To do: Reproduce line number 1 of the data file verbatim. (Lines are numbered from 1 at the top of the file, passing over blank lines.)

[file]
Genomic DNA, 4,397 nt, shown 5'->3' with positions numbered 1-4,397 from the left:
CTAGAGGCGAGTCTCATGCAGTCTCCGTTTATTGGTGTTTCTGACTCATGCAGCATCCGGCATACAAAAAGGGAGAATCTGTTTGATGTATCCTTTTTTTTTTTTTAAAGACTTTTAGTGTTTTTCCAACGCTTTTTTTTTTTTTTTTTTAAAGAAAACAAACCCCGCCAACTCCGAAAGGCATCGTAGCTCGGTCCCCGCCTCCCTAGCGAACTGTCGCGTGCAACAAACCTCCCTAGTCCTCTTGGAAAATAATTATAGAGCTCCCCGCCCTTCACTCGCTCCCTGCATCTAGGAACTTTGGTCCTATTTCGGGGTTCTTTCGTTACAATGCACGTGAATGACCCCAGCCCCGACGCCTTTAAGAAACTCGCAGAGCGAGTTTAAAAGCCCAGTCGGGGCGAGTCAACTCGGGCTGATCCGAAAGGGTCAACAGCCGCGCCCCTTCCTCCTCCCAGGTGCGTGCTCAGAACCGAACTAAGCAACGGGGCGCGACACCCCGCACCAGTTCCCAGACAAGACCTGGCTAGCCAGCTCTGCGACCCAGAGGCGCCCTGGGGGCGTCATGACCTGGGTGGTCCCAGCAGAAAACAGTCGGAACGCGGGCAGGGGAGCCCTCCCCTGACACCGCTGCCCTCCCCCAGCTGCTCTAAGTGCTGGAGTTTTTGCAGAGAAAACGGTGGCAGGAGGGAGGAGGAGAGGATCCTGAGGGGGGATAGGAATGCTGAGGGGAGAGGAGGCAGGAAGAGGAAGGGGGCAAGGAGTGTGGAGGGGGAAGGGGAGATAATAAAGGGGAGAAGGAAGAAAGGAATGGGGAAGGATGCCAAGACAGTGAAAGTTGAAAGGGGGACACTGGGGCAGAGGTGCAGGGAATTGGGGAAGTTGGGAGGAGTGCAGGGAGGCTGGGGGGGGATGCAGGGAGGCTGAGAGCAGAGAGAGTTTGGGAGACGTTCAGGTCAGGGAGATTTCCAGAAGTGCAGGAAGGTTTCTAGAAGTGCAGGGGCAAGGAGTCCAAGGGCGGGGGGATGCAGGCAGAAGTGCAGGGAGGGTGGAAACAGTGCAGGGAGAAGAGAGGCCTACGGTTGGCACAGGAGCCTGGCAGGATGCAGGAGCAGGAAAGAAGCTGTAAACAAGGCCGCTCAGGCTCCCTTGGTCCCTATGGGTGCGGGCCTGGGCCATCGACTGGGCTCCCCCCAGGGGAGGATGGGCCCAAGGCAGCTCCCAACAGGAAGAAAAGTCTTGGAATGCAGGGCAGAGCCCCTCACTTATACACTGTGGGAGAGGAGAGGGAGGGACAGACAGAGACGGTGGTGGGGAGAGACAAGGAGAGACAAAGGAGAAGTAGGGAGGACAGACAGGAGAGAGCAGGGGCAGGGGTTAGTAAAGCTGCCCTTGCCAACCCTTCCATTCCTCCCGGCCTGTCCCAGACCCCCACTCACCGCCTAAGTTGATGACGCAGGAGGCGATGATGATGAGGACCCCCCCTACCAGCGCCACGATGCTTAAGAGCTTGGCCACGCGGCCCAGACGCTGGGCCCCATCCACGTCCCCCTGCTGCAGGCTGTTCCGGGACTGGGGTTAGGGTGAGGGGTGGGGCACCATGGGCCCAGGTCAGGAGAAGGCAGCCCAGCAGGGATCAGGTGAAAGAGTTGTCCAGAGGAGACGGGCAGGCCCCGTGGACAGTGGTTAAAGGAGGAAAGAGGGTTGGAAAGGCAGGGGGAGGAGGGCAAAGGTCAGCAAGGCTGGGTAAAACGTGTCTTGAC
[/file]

Genomic DNA, 4,397 nt, shown 5'->3' with positions numbered 1-4,397 from the left: